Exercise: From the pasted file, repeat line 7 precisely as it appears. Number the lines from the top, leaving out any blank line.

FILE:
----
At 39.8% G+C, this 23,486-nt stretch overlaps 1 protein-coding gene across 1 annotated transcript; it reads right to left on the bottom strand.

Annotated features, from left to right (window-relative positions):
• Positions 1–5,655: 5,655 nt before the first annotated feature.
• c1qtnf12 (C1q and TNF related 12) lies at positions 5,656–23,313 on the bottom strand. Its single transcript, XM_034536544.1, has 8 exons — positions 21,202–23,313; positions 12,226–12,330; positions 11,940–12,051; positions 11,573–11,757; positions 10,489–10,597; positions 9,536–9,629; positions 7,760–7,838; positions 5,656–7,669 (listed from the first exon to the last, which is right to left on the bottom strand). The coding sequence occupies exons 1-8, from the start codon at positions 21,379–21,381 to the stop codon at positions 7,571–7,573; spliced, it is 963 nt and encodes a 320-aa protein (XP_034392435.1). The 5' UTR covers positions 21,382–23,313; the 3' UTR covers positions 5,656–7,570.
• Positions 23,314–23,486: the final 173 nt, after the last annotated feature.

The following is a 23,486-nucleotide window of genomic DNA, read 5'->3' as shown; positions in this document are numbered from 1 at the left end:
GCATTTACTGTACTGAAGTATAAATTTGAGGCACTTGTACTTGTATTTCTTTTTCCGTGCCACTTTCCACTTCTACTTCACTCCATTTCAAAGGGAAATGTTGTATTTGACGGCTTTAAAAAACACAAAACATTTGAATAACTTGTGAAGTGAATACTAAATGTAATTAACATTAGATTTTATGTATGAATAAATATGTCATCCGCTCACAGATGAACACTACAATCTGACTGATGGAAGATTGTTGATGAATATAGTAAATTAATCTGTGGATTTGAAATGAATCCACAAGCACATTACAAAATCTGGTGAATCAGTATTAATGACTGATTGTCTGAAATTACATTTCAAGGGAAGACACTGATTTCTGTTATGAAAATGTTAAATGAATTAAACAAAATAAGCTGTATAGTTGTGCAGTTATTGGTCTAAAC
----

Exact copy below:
GCATTTACTGTACTGAAGTATAAATTTGAGGCACTTGTACTTGTATTTCTTTTTCCGTGCCACTTTCCACTTCTACTTCACTCCATTTCAAAGGGAAATGTTGTATTTGACGGCTTTAAAAAACACAAAACATTTGAATAACTTGTGAAGTGAATACTAAATGTAATTAACATTAGATTTTATGTATGAATAAATATGTCATCCGCTCACAGATGAACACTACAATCTGACTGATGGAAGATTGTTGATGAATATAGTAAATTAATCTGTGGATTTGAAATGAATCCACAAGCACATTACAAAATCTGGTGAATCAGTATTAATGACTGATTGTCTGAAATTACATTTCAAGGGAAGACACTGATTTCTGTTATGAAAATGTTAAATGAATTAAACAAAATAAGCTGTATAGTTGTGCAGTTATTGGTCTAAAC